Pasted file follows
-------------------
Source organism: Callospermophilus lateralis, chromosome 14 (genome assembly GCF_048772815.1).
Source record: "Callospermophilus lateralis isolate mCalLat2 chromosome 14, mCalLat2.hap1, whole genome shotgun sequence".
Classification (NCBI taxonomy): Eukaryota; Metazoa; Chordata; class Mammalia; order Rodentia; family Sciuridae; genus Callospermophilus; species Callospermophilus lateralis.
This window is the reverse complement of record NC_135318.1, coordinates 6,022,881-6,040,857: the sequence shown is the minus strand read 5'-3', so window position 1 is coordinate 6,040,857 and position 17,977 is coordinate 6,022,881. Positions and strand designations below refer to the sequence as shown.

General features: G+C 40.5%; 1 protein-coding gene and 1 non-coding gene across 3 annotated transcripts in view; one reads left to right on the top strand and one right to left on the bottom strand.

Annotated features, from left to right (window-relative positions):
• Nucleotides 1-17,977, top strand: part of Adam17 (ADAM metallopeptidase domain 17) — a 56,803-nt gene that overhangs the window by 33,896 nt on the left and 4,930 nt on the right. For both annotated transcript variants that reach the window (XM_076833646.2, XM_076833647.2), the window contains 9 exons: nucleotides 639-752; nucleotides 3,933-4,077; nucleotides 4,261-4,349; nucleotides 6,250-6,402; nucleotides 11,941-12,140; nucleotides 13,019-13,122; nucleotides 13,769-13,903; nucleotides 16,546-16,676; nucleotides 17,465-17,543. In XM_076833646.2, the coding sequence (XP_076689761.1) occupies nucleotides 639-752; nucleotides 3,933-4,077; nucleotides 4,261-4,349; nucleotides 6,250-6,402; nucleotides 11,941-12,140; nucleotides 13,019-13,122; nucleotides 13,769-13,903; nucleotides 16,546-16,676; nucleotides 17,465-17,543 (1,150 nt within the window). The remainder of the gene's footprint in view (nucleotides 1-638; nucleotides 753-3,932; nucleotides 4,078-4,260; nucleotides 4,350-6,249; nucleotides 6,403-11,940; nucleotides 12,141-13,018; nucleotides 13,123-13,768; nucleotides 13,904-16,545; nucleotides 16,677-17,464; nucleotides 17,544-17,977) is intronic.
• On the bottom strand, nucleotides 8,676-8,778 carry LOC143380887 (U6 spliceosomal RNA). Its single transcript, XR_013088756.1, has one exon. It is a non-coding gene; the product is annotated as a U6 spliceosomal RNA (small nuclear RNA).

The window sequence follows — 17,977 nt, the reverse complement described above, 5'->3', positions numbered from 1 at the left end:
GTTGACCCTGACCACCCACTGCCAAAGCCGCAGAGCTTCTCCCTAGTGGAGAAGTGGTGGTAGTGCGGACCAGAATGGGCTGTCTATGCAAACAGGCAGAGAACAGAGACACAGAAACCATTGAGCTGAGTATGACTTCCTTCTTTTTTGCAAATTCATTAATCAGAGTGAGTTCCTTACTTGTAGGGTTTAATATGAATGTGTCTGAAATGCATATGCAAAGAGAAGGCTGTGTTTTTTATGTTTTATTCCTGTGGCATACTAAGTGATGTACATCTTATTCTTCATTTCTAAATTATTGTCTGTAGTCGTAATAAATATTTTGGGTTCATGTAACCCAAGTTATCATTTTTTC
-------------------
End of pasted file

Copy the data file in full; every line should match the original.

Source organism: Callospermophilus lateralis, chromosome 14 (genome assembly GCF_048772815.1).
Source record: "Callospermophilus lateralis isolate mCalLat2 chromosome 14, mCalLat2.hap1, whole genome shotgun sequence".
Classification (NCBI taxonomy): Eukaryota; Metazoa; Chordata; class Mammalia; order Rodentia; family Sciuridae; genus Callospermophilus; species Callospermophilus lateralis.
This window is the reverse complement of record NC_135318.1, coordinates 6,022,881-6,040,857: the sequence shown is the minus strand read 5'-3', so window position 1 is coordinate 6,040,857 and position 17,977 is coordinate 6,022,881. Positions and strand designations below refer to the sequence as shown.

General features: G+C 40.5%; 1 protein-coding gene and 1 non-coding gene across 3 annotated transcripts in view; one reads left to right on the top strand and one right to left on the bottom strand.

Annotated features, from left to right (window-relative positions):
• Nucleotides 1-17,977, top strand: part of Adam17 (ADAM metallopeptidase domain 17) — a 56,803-nt gene that overhangs the window by 33,896 nt on the left and 4,930 nt on the right. For both annotated transcript variants that reach the window (XM_076833646.2, XM_076833647.2), the window contains 9 exons: nucleotides 639-752; nucleotides 3,933-4,077; nucleotides 4,261-4,349; nucleotides 6,250-6,402; nucleotides 11,941-12,140; nucleotides 13,019-13,122; nucleotides 13,769-13,903; nucleotides 16,546-16,676; nucleotides 17,465-17,543. In XM_076833646.2, the coding sequence (XP_076689761.1) occupies nucleotides 639-752; nucleotides 3,933-4,077; nucleotides 4,261-4,349; nucleotides 6,250-6,402; nucleotides 11,941-12,140; nucleotides 13,019-13,122; nucleotides 13,769-13,903; nucleotides 16,546-16,676; nucleotides 17,465-17,543 (1,150 nt within the window). The remainder of the gene's footprint in view (nucleotides 1-638; nucleotides 753-3,932; nucleotides 4,078-4,260; nucleotides 4,350-6,249; nucleotides 6,403-11,940; nucleotides 12,141-13,018; nucleotides 13,123-13,768; nucleotides 13,904-16,545; nucleotides 16,677-17,464; nucleotides 17,544-17,977) is intronic.
• On the bottom strand, nucleotides 8,676-8,778 carry LOC143380887 (U6 spliceosomal RNA). Its single transcript, XR_013088756.1, has one exon. It is a non-coding gene; the product is annotated as a U6 spliceosomal RNA (small nuclear RNA).

The window sequence follows — 17,977 nt, the reverse complement described above, 5'->3', positions numbered from 1 at the left end:
GTTGACCCTGACCACCCACTGCCAAAGCCGCAGAGCTTCTCCCTAGTGGAGAAGTGGTGGTAGTGCGGACCAGAATGGGCTGTCTATGCAAACAGGCAGAGAACAGAGACACAGAAACCATTGAGCTGAGTATGACTTCCTTCTTTTTTGCAAATTCATTAATCAGAGTGAGTTCCTTACTTGTAGGGTTTAATATGAATGTGTCTGAAATGCATATGCAAAGAGAAGGCTGTGTTTTTTATGTTTTATTCCTGTGGCATACTAAGTGATGTACATCTTATTCTTCATTTCTAAATTATTGTCTGTAGTCGTAATAAATATTTTGGGTTCATGTAACCCAAGTTATCATTTTTTC